It is important to stress that, in analyzing the impact of the pandemic on other Chambers guides, we have not seen a significant impact on response rates. In the UK Guide, for example, we did see a drop-off in participation from referees around the time the lockdown was announced, as many across the country transitioned to remote working, but once that transition had been made, engagement returned to expected levels. We have noticed similar trends in other countries badly affected by the coronavirus pandemic, such as China, Italy and Spain.
Many of those referees we spoke to have been incredibly grateful for the work their lawyers have done for them during this difficult time and have been eager to give them the credit they deserve through speaking to us, so I would encourage firms not to make assumptions about their clients not wanting to participate. However, firms are, of course, in the best position to make that judgment call.
When we start U.S. research in August, we will be closely monitoring levels of engagement to assess whether we need to make changes to our research or evaluation process. We intend to be as flexible as we can be: giving as much time for clients to respond as possible; making the most of email questionnaires as opposed to phone calls, where necessary; and working with firms to try to ensure the process is as smooth as possible.
We have to remain cognizant of the global situation throughout and put plans in place in case the situation changes for the worse during research. If firms want us to put a temporary halt to contacting their clients, we will happily oblige. We will try to be as accommodating as possible throughout the research process with requests firms have, although we will always have to ensure we are adhering to our own research guidelines.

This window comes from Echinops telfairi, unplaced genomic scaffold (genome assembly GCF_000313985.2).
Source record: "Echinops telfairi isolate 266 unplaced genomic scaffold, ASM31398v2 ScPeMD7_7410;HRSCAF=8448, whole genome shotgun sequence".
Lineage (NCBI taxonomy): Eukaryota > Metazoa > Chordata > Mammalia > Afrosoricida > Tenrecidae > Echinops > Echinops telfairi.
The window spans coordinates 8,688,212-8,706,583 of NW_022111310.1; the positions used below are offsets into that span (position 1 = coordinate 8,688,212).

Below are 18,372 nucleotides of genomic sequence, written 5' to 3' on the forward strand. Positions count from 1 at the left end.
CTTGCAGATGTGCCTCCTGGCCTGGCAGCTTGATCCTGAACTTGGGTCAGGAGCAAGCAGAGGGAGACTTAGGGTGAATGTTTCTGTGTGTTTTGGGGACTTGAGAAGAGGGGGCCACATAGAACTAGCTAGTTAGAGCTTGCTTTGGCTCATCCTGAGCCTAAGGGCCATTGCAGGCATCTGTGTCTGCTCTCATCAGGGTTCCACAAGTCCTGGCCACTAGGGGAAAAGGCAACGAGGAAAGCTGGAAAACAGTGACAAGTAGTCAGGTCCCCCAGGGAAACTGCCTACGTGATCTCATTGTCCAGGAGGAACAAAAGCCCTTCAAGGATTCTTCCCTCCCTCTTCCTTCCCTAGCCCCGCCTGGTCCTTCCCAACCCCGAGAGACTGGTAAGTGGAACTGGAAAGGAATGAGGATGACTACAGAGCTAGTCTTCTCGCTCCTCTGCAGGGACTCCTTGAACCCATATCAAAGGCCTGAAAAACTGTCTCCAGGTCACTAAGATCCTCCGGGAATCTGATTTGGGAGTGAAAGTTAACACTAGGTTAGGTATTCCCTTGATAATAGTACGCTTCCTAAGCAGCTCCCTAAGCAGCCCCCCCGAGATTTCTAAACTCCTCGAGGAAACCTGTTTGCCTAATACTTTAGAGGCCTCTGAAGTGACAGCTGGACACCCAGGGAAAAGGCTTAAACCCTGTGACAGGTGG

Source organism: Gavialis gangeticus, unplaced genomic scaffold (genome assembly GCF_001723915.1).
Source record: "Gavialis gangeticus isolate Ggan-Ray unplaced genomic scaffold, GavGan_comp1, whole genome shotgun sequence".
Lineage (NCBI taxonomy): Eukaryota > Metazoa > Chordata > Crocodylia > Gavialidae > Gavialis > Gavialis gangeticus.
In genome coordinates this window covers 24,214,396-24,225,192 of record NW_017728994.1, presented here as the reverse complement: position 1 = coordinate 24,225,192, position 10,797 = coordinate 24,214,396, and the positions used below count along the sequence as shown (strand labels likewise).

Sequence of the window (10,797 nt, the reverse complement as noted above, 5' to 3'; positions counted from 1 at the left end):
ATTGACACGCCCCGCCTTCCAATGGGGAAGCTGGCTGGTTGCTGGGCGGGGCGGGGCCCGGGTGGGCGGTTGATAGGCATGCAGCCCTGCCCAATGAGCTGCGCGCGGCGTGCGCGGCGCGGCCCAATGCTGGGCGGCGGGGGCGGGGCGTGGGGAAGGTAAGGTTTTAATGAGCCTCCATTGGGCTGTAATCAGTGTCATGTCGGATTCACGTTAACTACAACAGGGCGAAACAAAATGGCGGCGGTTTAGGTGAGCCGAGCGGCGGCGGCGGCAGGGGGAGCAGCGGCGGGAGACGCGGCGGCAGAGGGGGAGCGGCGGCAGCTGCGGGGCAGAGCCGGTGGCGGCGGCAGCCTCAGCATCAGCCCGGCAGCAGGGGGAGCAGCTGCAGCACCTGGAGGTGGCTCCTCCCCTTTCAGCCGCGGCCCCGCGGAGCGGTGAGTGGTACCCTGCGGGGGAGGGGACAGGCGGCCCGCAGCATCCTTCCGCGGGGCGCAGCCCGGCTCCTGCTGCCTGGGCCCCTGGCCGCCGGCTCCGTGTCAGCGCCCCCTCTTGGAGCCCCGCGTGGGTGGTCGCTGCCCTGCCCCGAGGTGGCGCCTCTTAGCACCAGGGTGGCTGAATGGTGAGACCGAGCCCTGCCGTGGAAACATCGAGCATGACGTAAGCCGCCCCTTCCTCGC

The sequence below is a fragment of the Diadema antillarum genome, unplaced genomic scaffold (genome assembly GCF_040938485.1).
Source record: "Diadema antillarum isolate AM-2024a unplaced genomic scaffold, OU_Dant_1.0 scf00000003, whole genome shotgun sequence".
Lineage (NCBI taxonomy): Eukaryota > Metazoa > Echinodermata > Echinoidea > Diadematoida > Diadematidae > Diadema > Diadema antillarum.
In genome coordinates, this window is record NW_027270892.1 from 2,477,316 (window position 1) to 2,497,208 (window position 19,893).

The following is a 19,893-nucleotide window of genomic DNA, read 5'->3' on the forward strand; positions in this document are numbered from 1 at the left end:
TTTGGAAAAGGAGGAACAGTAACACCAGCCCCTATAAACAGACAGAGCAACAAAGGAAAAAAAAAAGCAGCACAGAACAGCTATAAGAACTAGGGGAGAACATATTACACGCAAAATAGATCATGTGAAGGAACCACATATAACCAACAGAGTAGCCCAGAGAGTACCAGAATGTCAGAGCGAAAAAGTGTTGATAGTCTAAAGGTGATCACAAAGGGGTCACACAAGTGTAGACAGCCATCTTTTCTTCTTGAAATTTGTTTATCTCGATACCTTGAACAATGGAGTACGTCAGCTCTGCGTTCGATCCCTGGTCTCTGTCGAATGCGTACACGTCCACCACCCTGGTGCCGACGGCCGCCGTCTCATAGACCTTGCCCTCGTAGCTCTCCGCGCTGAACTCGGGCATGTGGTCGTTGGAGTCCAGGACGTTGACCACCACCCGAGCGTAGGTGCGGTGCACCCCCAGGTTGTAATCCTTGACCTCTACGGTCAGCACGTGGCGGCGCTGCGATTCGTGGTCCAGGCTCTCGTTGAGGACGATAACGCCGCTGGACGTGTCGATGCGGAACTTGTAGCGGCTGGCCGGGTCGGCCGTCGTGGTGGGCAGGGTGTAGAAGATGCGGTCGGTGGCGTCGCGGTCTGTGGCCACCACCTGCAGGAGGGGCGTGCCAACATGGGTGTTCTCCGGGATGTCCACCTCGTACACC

Q. Do you plan to use other information, and if so, what will that be?
Eccleshall: We have always produced our rankings by assessing firms’ submissions, client feedback and market commentary. I do not foresee this year being different, but, if we are faced with a situation whereby response rates are lower due to COVID, we will consider how to address that, perhaps by placing more emphasis on firms’ work or opinions from the wider market.
If we need more information to make informed decisions, we will explore how to go about obtaining it. However, as mentioned earlier, we are fully expecting referee participation to be at a strong level, and we are prepared in case it is not.
Q. How do you suggest firms address the lack of referees to submit?
Eccleshall: We would encourage firms to put forward as many client referees as possible. Chambers USA is a guide for clients, and it is important that we continue to reflect their views. It is also the firm’s opportunity to display the excellent work they have been handling for [clients] during these most extreme times.
We fully appreciate the concerns [about] sensitivity, given the current circumstances. It is up to firms to decide when it is appropriate to put forward their clients as referees, [since] they understand the dynamics of the relationship better than anyone else. However, we will always be respectful in our communications with them and remain confident that a similar number to last year will continue to engage with us over the coming research cycle.